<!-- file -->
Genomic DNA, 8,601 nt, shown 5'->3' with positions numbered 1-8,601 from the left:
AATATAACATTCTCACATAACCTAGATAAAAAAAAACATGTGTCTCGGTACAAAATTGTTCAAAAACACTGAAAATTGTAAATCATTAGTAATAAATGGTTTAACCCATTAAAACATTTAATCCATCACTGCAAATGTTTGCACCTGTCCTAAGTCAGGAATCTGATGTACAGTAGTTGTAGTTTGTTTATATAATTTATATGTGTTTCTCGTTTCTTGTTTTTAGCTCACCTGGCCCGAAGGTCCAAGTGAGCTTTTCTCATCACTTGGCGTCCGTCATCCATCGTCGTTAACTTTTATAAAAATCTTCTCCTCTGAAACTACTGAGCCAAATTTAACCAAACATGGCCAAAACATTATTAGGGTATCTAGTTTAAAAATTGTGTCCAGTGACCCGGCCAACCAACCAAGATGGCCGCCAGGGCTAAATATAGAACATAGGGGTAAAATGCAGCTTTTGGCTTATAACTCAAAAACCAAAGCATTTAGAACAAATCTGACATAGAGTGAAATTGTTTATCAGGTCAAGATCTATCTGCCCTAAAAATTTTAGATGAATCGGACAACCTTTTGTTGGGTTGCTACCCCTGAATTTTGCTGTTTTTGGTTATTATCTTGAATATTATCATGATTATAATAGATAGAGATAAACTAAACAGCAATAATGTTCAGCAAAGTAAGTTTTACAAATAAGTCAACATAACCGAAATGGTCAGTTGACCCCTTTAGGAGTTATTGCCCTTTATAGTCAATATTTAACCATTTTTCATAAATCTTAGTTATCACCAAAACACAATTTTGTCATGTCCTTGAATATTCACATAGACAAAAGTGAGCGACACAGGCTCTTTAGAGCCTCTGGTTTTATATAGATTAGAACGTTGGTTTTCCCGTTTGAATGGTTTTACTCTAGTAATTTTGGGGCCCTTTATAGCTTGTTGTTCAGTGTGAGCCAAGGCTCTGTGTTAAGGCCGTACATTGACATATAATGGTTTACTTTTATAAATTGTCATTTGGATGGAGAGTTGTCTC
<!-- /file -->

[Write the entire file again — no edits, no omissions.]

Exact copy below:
Genomic DNA, 8,601 nt, shown 5'->3' with positions numbered 1-8,601 from the left:
AATATAACATTCTCACATAACCTAGATAAAAAAAAACATGTGTCTCGGTACAAAATTGTTCAAAAACACTGAAAATTGTAAATCATTAGTAATAAATGGTTTAACCCATTAAAACATTTAATCCATCACTGCAAATGTTTGCACCTGTCCTAAGTCAGGAATCTGATGTACAGTAGTTGTAGTTTGTTTATATAATTTATATGTGTTTCTCGTTTCTTGTTTTTAGCTCACCTGGCCCGAAGGTCCAAGTGAGCTTTTCTCATCACTTGGCGTCCGTCATCCATCGTCGTTAACTTTTATAAAAATCTTCTCCTCTGAAACTACTGAGCCAAATTTAACCAAACATGGCCAAAACATTATTAGGGTATCTAGTTTAAAAATTGTGTCCAGTGACCCGGCCAACCAACCAAGATGGCCGCCAGGGCTAAATATAGAACATAGGGGTAAAATGCAGCTTTTGGCTTATAACTCAAAAACCAAAGCATTTAGAACAAATCTGACATAGAGTGAAATTGTTTATCAGGTCAAGATCTATCTGCCCTAAAAATTTTAGATGAATCGGACAACCTTTTGTTGGGTTGCTACCCCTGAATTTTGCTGTTTTTGGTTATTATCTTGAATATTATCATGATTATAATAGATAGAGATAAACTAAACAGCAATAATGTTCAGCAAAGTAAGTTTTACAAATAAGTCAACATAACCGAAATGGTCAGTTGACCCCTTTAGGAGTTATTGCCCTTTATAGTCAATATTTAACCATTTTTCATAAATCTTAGTTATCACCAAAACACAATTTTGTCATGTCCTTGAATATTCACATAGACAAAAGTGAGCGACACAGGCTCTTTAGAGCCTCTGGTTTTATATAGATTAGAACGTTGGTTTTCCCGTTTGAATGGTTTTACTCTAGTAATTTTGGGGCCCTTTATAGCTTGTTGTTCAGTGTGAGCCAAGGCTCTGTGTTAAGGCCGTACATTGACATATAATGGTTTACTTTTATAAATTGTCATTTGGATGGAGAGTTGTCTC